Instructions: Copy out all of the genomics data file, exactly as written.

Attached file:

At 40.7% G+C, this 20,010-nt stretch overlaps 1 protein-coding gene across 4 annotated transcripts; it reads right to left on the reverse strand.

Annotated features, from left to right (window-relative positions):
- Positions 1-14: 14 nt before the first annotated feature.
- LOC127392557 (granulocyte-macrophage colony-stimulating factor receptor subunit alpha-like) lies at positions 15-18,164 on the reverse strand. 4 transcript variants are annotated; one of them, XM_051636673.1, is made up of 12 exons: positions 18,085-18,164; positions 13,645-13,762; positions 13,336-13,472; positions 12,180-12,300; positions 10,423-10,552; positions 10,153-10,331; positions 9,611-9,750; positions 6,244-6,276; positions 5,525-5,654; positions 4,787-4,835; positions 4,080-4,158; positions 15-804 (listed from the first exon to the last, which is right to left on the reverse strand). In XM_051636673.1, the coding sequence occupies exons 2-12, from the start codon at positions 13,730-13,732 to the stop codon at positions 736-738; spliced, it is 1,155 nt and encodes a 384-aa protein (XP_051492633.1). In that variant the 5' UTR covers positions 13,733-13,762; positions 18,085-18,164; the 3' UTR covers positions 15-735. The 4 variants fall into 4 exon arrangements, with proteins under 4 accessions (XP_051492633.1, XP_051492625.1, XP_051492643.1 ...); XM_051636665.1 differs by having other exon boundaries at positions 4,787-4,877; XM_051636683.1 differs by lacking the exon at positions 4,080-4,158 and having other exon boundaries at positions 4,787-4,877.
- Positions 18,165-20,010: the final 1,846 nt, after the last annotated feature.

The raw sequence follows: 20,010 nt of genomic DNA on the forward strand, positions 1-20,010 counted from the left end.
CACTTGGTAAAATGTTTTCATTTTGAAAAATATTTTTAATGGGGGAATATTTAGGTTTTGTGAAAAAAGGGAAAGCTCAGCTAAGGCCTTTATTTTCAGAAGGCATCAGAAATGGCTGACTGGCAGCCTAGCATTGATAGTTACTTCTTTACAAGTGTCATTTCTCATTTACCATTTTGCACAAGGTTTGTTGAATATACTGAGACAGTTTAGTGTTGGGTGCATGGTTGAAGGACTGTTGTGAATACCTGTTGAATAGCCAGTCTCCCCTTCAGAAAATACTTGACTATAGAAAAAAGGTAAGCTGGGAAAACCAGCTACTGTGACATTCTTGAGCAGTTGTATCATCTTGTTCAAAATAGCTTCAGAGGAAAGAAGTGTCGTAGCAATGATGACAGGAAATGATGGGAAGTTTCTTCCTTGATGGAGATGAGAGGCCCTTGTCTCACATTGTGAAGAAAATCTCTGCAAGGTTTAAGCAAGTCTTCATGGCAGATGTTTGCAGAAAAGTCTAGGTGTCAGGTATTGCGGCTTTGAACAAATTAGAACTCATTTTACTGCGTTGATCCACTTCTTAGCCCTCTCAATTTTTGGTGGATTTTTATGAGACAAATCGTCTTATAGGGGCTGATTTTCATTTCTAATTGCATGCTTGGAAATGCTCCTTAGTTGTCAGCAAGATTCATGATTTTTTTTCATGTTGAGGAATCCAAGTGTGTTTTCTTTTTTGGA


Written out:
At 40.7% G+C, this 20,010-nt stretch overlaps 1 protein-coding gene across 4 annotated transcripts; it reads right to left on the reverse strand.

Annotated features, from left to right (window-relative positions):
- Positions 1-14: 14 nt before the first annotated feature.
- LOC127392557 (granulocyte-macrophage colony-stimulating factor receptor subunit alpha-like) lies at positions 15-18,164 on the reverse strand. 4 transcript variants are annotated; one of them, XM_051636673.1, is made up of 12 exons: positions 18,085-18,164; positions 13,645-13,762; positions 13,336-13,472; positions 12,180-12,300; positions 10,423-10,552; positions 10,153-10,331; positions 9,611-9,750; positions 6,244-6,276; positions 5,525-5,654; positions 4,787-4,835; positions 4,080-4,158; positions 15-804 (listed from the first exon to the last, which is right to left on the reverse strand). In XM_051636673.1, the coding sequence occupies exons 2-12, from the start codon at positions 13,730-13,732 to the stop codon at positions 736-738; spliced, it is 1,155 nt and encodes a 384-aa protein (XP_051492633.1). In that variant the 5' UTR covers positions 13,733-13,762; positions 18,085-18,164; the 3' UTR covers positions 15-735. The 4 variants fall into 4 exon arrangements, with proteins under 4 accessions (XP_051492633.1, XP_051492625.1, XP_051492643.1 ...); XM_051636665.1 differs by having other exon boundaries at positions 4,787-4,877; XM_051636683.1 differs by lacking the exon at positions 4,080-4,158 and having other exon boundaries at positions 4,787-4,877.
- Positions 18,165-20,010: the final 1,846 nt, after the last annotated feature.

The raw sequence follows: 20,010 nt of genomic DNA on the forward strand, positions 1-20,010 counted from the left end.
CACTTGGTAAAATGTTTTCATTTTGAAAAATATTTTTAATGGGGGAATATTTAGGTTTTGTGAAAAAAGGGAAAGCTCAGCTAAGGCCTTTATTTTCAGAAGGCATCAGAAATGGCTGACTGGCAGCCTAGCATTGATAGTTACTTCTTTACAAGTGTCATTTCTCATTTACCATTTTGCACAAGGTTTGTTGAATATACTGAGACAGTTTAGTGTTGGGTGCATGGTTGAAGGACTGTTGTGAATACCTGTTGAATAGCCAGTCTCCCCTTCAGAAAATACTTGACTATAGAAAAAAGGTAAGCTGGGAAAACCAGCTACTGTGACATTCTTGAGCAGTTGTATCATCTTGTTCAAAATAGCTTCAGAGGAAAGAAGTGTCGTAGCAATGATGACAGGAAATGATGGGAAGTTTCTTCCTTGATGGAGATGAGAGGCCCTTGTCTCACATTGTGAAGAAAATCTCTGCAAGGTTTAAGCAAGTCTTCATGGCAGATGTTTGCAGAAAAGTCTAGGTGTCAGGTATTGCGGCTTTGAACAAATTAGAACTCATTTTACTGCGTTGATCCACTTCTTAGCCCTCTCAATTTTTGGTGGATTTTTATGAGACAAATCGTCTTATAGGGGCTGATTTTCATTTCTAATTGCATGCTTGGAAATGCTCCTTAGTTGTCAGCAAGATTCATGATTTTTTTTCATGTTGAGGAATCCAAGTGTGTTTTCTTTTTTGGA